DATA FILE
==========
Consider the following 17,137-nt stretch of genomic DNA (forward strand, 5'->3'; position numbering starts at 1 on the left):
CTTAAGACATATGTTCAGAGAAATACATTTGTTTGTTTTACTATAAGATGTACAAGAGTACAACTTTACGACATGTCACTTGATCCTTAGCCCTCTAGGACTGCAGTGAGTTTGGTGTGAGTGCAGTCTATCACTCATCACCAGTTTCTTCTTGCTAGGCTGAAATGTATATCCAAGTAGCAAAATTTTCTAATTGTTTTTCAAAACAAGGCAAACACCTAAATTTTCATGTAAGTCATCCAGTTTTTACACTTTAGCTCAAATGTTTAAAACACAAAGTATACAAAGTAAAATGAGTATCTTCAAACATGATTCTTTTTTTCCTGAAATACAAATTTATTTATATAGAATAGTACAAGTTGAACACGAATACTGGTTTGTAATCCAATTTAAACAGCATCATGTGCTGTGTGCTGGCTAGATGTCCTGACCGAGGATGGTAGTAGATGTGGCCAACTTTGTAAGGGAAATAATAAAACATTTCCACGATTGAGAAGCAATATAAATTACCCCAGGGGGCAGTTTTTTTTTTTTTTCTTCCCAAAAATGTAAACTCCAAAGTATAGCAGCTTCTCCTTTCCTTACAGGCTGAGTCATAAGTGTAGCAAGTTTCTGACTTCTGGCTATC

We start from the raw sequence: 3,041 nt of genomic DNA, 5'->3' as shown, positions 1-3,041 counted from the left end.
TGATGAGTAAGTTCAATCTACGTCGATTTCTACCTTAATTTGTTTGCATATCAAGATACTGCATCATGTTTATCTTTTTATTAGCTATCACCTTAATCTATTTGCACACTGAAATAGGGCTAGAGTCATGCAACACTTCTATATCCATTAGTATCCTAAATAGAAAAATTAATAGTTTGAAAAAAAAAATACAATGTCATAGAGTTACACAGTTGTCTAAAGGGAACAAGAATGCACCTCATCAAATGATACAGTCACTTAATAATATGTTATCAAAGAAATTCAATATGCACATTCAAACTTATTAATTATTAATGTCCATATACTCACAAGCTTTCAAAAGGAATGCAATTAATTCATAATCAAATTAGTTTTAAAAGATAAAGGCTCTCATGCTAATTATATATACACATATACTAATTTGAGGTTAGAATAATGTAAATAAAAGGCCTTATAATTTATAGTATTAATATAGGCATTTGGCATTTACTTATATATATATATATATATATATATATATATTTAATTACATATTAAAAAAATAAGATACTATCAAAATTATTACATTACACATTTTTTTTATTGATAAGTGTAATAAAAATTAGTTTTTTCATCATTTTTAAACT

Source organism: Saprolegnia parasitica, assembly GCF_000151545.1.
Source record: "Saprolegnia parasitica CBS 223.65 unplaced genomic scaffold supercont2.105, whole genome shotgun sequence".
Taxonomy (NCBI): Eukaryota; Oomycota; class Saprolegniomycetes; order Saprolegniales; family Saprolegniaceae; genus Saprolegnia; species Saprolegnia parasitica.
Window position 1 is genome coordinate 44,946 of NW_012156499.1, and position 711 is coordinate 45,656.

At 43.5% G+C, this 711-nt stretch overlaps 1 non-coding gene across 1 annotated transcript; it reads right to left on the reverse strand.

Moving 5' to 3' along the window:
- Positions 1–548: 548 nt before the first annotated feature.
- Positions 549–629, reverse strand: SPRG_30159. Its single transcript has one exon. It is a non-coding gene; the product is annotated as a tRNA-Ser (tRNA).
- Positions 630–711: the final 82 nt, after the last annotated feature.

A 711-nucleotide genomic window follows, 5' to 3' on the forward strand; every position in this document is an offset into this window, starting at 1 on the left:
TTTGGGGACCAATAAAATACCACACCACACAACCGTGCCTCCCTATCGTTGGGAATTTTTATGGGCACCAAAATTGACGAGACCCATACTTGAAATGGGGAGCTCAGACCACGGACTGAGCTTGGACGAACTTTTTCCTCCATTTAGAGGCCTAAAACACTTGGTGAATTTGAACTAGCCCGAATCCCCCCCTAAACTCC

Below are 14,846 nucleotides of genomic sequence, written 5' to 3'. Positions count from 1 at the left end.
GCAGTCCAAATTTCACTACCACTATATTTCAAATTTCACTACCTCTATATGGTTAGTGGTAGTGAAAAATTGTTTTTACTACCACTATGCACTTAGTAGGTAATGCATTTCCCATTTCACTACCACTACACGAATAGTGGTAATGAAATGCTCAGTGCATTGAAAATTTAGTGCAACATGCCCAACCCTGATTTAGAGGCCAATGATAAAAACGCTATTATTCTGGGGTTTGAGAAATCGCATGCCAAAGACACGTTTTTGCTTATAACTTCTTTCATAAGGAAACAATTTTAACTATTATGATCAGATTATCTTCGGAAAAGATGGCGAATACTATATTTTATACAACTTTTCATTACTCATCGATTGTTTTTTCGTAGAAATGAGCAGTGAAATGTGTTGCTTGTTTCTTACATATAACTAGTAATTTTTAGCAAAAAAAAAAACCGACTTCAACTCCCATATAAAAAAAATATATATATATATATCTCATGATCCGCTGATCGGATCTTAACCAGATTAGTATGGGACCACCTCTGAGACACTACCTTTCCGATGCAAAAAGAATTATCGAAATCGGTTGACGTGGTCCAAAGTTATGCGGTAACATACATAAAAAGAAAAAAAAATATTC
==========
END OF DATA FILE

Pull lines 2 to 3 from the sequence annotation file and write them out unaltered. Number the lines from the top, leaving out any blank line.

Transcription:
CTTAAGACATATGTTCAGAGAAATACATTTGTTTGTTTTACTATAAGATGTACAAGAGTACAACTTTACGACATGTCACTTGATCCTTAGCCCTCTAGGACTGCAGTGAGTTTGGTGTGAGTGCAGTCTATCACTCATCACCAGTTTCTTCTTGCTAGGCTGAAATGTATATCCAAGTAGCAAAATTTTCTAATTGTTTTTCAAAACAAGGCAAACACCTAAATTTTCATGTAAGTCATCCAGTTTTTACACTTTAGCTCAAATGTTTAAAACACAAAGTATACAAAGTAAAATGAGTATCTTCAAACATGATTCTTTTTTTCCTGAAATACAAATTTATTTATATAGAATAGTACAAGTTGAACACGAATACTGGTTTGTAATCCAATTTAAACAGCATCATGTGCTGTGTGCTGGCTAGATGTCCTGACCGAGGATGGTAGTAGATGTGGCCAACTTTGTAAGGGAAATAATAAAACATTTCCACGATTGAGAAGCAATATAAATTACCCCAGGGGGCAGTTTTTTTTTTTTTTCTTCCCAAAAATGTAAACTCCAAAGTATAGCAGCTTCTCCTTTCCTTACAGGCTGAGTCATAAGTGTAGCAAGTTTCTGACTTCTGGCTATC

We start from the raw sequence: 3,041 nt of genomic DNA, 5'->3' as shown, positions 1-3,041 counted from the left end.